Will Foreign Visitors Face More Delays?
Planners fear new security measures will hurt delegates from overseas
On Jan. 5, the Department of Homeland Security
initiated the U.S. Visitor and Immigration Status Indication
Technology (US-VISIT) program, requiring all visitors to the United
States to be fingerprinted and photographed. This, coming on top of
the recent requirement that all visa applicants be interviewed at
their country’s U.S. consulate (see Newsline, “New Visa Rules Deter
Foreign Attendees,” July 2003), has caused some planners to voice
For now, only travelers requiring visas will be subject to this
process, but by year-end, all foreign visitors will need to be
fingerprinted and photographed. Upon leaving the United States,
they will have their prints compared with their arrival
The new system could delay attendees from overseas bound for
domestic meetings, said Joanna Carson, Esq., business immigration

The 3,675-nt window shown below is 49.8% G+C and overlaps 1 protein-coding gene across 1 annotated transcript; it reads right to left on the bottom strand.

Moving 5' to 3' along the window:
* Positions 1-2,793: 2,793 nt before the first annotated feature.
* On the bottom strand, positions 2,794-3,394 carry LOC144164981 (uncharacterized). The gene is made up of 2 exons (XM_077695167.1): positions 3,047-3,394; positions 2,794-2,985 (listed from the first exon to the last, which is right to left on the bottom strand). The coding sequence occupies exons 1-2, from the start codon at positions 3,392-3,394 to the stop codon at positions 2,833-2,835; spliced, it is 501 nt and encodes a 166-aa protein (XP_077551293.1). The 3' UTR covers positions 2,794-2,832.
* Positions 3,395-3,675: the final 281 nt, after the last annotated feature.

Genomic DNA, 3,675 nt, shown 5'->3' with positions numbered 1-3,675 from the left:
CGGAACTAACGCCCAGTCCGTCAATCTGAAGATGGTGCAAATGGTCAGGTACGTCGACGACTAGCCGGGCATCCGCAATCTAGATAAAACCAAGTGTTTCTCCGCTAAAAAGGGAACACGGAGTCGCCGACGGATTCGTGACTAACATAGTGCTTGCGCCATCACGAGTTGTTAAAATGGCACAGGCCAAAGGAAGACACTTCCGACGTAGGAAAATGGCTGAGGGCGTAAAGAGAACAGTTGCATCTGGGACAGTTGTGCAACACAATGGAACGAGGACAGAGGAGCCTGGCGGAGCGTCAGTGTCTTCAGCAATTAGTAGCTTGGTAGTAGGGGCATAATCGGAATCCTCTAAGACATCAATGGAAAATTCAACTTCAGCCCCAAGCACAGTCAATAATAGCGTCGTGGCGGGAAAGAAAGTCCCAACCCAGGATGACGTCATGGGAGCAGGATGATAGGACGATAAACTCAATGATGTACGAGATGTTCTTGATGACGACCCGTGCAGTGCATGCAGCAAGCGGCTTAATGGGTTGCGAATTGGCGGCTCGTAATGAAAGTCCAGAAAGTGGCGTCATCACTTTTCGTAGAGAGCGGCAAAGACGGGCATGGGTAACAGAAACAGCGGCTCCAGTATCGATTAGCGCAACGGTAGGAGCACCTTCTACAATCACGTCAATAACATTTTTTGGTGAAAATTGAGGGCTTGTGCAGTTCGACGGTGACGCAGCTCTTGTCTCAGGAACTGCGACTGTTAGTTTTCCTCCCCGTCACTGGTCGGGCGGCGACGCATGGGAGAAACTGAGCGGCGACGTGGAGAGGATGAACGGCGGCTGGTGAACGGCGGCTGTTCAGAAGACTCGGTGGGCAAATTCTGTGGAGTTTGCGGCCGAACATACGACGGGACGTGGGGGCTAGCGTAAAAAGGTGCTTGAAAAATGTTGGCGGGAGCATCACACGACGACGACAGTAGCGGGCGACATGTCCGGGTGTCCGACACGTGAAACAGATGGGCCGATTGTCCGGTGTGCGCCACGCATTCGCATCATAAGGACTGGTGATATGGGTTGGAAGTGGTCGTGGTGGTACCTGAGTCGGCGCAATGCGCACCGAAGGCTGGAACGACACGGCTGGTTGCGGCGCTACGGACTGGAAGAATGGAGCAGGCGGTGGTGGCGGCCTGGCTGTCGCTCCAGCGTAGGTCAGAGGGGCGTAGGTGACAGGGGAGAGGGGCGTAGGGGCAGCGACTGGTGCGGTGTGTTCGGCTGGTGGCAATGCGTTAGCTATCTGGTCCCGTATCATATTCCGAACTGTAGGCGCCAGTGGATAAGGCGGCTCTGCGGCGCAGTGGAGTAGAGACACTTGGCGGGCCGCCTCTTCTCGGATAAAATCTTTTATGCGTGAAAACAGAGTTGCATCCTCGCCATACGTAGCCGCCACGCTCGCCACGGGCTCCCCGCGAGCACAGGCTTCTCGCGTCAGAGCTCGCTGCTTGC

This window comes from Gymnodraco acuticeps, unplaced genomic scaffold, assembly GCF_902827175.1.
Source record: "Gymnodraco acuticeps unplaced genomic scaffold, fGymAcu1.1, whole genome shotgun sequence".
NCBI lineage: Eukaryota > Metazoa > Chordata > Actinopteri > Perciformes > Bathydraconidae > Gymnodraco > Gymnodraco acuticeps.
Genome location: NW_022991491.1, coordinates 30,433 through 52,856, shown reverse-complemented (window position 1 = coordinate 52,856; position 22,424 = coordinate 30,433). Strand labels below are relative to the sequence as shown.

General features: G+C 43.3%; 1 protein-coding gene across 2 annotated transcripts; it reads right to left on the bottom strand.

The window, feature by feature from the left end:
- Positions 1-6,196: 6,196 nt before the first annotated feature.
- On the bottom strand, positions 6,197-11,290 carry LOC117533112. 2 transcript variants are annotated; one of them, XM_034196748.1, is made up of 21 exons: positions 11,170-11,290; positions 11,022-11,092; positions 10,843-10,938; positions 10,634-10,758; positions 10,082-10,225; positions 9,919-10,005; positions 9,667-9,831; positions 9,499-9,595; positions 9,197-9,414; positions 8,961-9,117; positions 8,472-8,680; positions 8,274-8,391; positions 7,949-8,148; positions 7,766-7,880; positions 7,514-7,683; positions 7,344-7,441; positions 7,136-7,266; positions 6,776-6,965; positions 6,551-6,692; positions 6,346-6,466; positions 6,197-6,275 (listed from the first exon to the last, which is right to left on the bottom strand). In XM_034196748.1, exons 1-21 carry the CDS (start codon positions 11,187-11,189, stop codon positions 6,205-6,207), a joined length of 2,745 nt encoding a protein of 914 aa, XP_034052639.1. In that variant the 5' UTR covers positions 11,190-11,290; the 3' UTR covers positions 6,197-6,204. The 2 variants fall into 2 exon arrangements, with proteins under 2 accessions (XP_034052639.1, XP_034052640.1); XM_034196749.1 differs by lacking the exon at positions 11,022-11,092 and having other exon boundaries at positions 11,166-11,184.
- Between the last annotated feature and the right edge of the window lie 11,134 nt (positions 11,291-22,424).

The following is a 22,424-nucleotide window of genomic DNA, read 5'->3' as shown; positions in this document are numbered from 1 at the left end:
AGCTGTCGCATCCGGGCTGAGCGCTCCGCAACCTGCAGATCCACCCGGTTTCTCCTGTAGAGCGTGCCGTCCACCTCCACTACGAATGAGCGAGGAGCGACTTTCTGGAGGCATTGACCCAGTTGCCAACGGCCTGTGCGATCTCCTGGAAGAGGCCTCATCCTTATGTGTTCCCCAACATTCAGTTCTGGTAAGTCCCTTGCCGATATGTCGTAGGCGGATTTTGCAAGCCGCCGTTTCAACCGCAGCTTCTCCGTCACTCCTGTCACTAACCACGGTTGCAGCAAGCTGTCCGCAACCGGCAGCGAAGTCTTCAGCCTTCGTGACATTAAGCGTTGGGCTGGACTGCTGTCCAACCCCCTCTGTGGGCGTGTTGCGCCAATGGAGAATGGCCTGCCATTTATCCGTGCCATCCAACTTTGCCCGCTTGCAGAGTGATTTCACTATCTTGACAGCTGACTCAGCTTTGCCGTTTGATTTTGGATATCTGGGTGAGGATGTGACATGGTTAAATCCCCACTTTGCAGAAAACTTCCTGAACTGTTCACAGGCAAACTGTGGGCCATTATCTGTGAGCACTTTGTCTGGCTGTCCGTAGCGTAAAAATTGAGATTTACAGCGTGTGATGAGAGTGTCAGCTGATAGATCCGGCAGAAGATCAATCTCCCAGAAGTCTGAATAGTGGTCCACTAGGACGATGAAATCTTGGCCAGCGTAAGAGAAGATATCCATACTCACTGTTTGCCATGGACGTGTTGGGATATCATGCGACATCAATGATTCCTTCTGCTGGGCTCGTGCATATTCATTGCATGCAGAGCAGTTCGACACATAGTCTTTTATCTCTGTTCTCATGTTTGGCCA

associate at the Washington, D.C.-based American Immigration
Lawyers Association. Increased processing times at points of entry
could cause attendees to miss flights, she said, and visa delays at
consulates in the countries of origin could prevent would-be
delegates from reaching the U.S. in the first place.
“The government does not see a problem, but we think they need
to increase funding and staffing at consulates and make sure
security checks are not repetitive,” Carson said.
Sharon Manley, international liaison for Washington, D.C.-based
Science Service, expects her association’s affiliate in Pakistan,
which plans to send delegates to her annual event in May, to be
“I’ve written to all the consulates, including Pakistan, to tell
them these attendees are legitimate,” she said.
Mark Smith, director of government relations for the American
Association of University Professors in Washington, D.C., already
has seen fallout in the academic world. “Students from overseas who
study in the U.S. and then go abroad are experiencing problems when
returning to their universities,” he said.
Not all planners expect the new program to be a headache,
though. “Most of my attendees who had problems did so as a result
of their own mistakes, not increased security,” said Mary Beth
Krause, director of the New York City-based Modern Language